The audience watches in awe as models begin strutting down the runway one by one. Each design is strikingly unique. Behind the runway, hair and makeup artists scramble to prepare finishing touches on the next model’s fashion debut.
At first glance, it seems obvious that the fashion industry is ruled by women. After all, women are responsible for 70-80% of all consumer purchases in the United States. Even fashion schools cater to a new generation of mostly-female designers. As a student from the Fashion Institute of Technology, where 85% of the population is female, fashion plays a significant role in self-expression.
Upon further research, while the fashion industry is supported by women, it is consistently dominated by men. According to “The Glass Runway,” a study produced by Glamour magazine, women in the fashion industry begin their careers with the same ambitions as their fellow male colleagues and are even more likely to ask for promotions. By the time they reach the middle management levels, women become less ambitious, less likely to aim for bigger jobs.
Another study, formed by the Business of Fashion, revealed that 70% of the fashion industry consists of women but less than 25% of them occupy leadership positions.
It’s ironic that the very industry responsible for the confidence of so many women is the same one pinning prejudice against them. This doesn’t negate the work of men in any way, but statistically, although a majority of the industry is female, the smaller male percentage has a greater chance of rising to the top. If this is the case, then where does the illusion of powerful women ruling the fashion industry come from?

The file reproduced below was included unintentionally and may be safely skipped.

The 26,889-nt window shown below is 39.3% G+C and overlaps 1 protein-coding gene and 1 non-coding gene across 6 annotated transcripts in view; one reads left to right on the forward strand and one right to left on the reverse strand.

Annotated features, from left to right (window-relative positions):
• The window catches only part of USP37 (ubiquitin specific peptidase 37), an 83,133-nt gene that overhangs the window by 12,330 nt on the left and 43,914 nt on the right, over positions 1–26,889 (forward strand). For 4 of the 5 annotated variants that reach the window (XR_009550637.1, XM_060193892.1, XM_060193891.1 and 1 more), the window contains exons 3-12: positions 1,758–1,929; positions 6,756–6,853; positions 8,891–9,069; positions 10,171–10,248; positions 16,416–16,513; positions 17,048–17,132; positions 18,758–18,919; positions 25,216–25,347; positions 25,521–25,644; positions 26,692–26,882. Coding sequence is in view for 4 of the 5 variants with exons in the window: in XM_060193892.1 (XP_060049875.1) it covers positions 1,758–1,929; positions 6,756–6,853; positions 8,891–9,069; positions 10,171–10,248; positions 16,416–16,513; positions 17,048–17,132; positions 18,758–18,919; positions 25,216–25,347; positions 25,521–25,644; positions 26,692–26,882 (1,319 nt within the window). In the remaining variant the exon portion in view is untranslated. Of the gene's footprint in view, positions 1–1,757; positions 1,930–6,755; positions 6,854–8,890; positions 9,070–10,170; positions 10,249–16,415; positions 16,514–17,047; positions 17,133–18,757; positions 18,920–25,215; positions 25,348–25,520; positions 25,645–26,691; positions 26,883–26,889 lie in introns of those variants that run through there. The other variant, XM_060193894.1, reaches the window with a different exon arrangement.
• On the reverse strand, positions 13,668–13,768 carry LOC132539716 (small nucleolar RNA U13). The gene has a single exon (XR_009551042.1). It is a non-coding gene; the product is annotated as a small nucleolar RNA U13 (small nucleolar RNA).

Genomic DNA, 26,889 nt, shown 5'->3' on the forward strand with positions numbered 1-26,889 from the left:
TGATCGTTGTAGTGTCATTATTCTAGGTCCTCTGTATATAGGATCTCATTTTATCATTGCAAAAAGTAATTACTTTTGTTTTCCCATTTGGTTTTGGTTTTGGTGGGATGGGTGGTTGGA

I once looked up to the industry for granting women a creative outlet in which they could empower themselves. For my middle school self who ditched her school uniform for the first time, fashion transformed into a symbol of creativity. While taking courses at FIT, I discovered how Coco Chanel used fashion to accentuate parts of a woman that were considered outrageous to flaunt. The iconic designer managed to popularize the skirt, using the leg-revealing trend to empower women into stepping out of society’s norms.
Perhaps one of the most notable figures in the industry up-to-date is Anna Wintour, the editor-in-chief of American Vogue magazine herself. Her icy demeanor and iconic hairstyle soon became the inspiration for antagonist Miranda Priestly, the editor-in-chief of a fictional fashion empire captured in The Devil Wears Prada, a book-to-movie adaptation created by Wintour’s former personal assistant.
For invested individuals, fashion exceeds the simple t-shirt, transforming into a tool of empowerment among women. Through it, we can create a space where creativity and self-empowerment intertwine.
It’s time for society to stop creating the illusion of powerful women in the fashion industry and to start truly supporting them instead. Underneath the ‘pretty’ models in extravagant gowns who are often featured on magazine covers, women are the foundation of the $2.5 trillion industry. It’s time to give them the recognition they deserve.